If you use a smartphone app to monitor your baby’s vital signs, a new research paper suggests that you may want to send those apps to trash.
The apps are linked to sensors in a baby’s clothing and are marketed as a way to help parents be aware of things like breathing, pulse rate and oxygen levels in the blood and sound alarms when infants are in distress. But they aren't tested or approved for U.S. sale like medical devices and there's little evidence to suggest these monitors are safe or effective, said Dr. Christopher Bonafide, lead author of the opinion piece in JAMA; an international peer-reviewed medical journal.
"I’ve been there myself, peeking in the door of my son’s room late at night, making sure I could hear him breathing," Bonafide, a pediatrics researcher at the University of Pennsylvania and Children's Hospital of Philadelphia, said by email to Reuters.
Marketing ads of the monitors stop short of saying they can diagnose, treat or prevent illnesses, however, they do promise parents peace of mind that comes from an early warning system when something is wrong with babies' health, the study authors write.
Promotions for some apps also play into parents’ fear of SIDS (sudden infant death syndrome), suggesting that parents can have peace of mind that their baby is just sleeping,
The AAP advises parents not to use monitors like the ones paired with smartphone apps for home use because there's no evidence this reduces the risk of SIDS.
Instead, parents should rely on prevention efforts proven to work, like breastfeeding and sleeping in the same room with their babies, the AAP recommends.
"Perhaps in the future there may be a technology that is in development to lower the risk of SIDS," said Dr. Lori Feldman-Winter, a co-author of the AAP guidelines and pediatrics researcher at Cooper Medical School of Rowan University in Camden, New Jersey.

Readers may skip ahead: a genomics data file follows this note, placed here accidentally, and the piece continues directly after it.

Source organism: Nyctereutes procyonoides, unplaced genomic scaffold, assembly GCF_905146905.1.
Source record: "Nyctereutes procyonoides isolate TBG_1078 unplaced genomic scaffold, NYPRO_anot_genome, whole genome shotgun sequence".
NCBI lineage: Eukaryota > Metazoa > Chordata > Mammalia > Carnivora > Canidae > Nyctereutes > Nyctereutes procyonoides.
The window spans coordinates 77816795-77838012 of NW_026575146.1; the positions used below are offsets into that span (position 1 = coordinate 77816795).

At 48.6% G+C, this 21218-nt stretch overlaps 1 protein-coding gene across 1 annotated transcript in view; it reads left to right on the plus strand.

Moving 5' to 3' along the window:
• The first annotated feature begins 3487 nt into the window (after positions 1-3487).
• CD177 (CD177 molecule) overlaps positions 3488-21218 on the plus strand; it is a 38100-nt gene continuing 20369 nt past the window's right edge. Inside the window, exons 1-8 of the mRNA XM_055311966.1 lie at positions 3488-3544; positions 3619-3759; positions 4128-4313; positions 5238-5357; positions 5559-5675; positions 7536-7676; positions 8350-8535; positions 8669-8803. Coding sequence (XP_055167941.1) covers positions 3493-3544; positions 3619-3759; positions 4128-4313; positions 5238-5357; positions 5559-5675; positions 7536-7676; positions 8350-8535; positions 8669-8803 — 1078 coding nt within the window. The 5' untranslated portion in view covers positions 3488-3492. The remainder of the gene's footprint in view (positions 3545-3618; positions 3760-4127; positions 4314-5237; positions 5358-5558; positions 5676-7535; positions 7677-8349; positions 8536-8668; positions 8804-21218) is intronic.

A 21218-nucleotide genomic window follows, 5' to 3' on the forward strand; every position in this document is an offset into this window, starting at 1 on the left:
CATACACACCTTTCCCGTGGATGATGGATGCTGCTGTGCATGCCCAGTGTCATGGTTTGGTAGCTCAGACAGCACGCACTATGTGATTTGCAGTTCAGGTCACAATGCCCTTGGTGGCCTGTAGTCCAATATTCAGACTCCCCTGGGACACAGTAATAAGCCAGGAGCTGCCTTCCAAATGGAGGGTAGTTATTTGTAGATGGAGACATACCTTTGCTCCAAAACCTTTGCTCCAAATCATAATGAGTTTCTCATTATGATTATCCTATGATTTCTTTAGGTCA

"However, we are not there yet," Feldman-Winter - who wasn't involved in the paper, - added in an email to Reuters.
Sometimes, we as consumers, assume that if something is for sale- particularly a health related item- that it has been approved or tested by a U.S. governmental agency. That’s not always the case. Smartphone applications can be created and sold relatively easily these days without any assurance the app actually performs as promoted. Parents of newborns are a good market for anything that promises to keep their baby safe.
New smartphone-integrated monitors currently available in the U.S. or expected to debut soon include Baby Vida, MonBaby, Owlet, Snuza Pico and Sproutling.
Some pediatric health experts express concern that using apps to monitor a baby’s health actually reduces the parent’s ability to know their own baby’s unique habits, body and cues that he or she may be in distress.
"We have lost sight of what babies need in order to keep them safe, and many parents and grandparents today do not realize that it is the presence of a responsive and vigilant caregiver that keeps a baby safe, but believe the job can be outsourced to a smartphone/video-monitor/technomattress etc," said Helen Ball, director of the Parent-Infant Sleep Lab at Durham University in the UK, in an email. Ball was not involved in the paper.
Ball believes that the best way to keep our babies’ safe is to use our eyes, ears and touch to respond to and monitor for any health concerns.
Story source: Lisa Rapaport, http://www.reuters.com/article/us-health-safety-baby-monitors-idUSKBN1582RA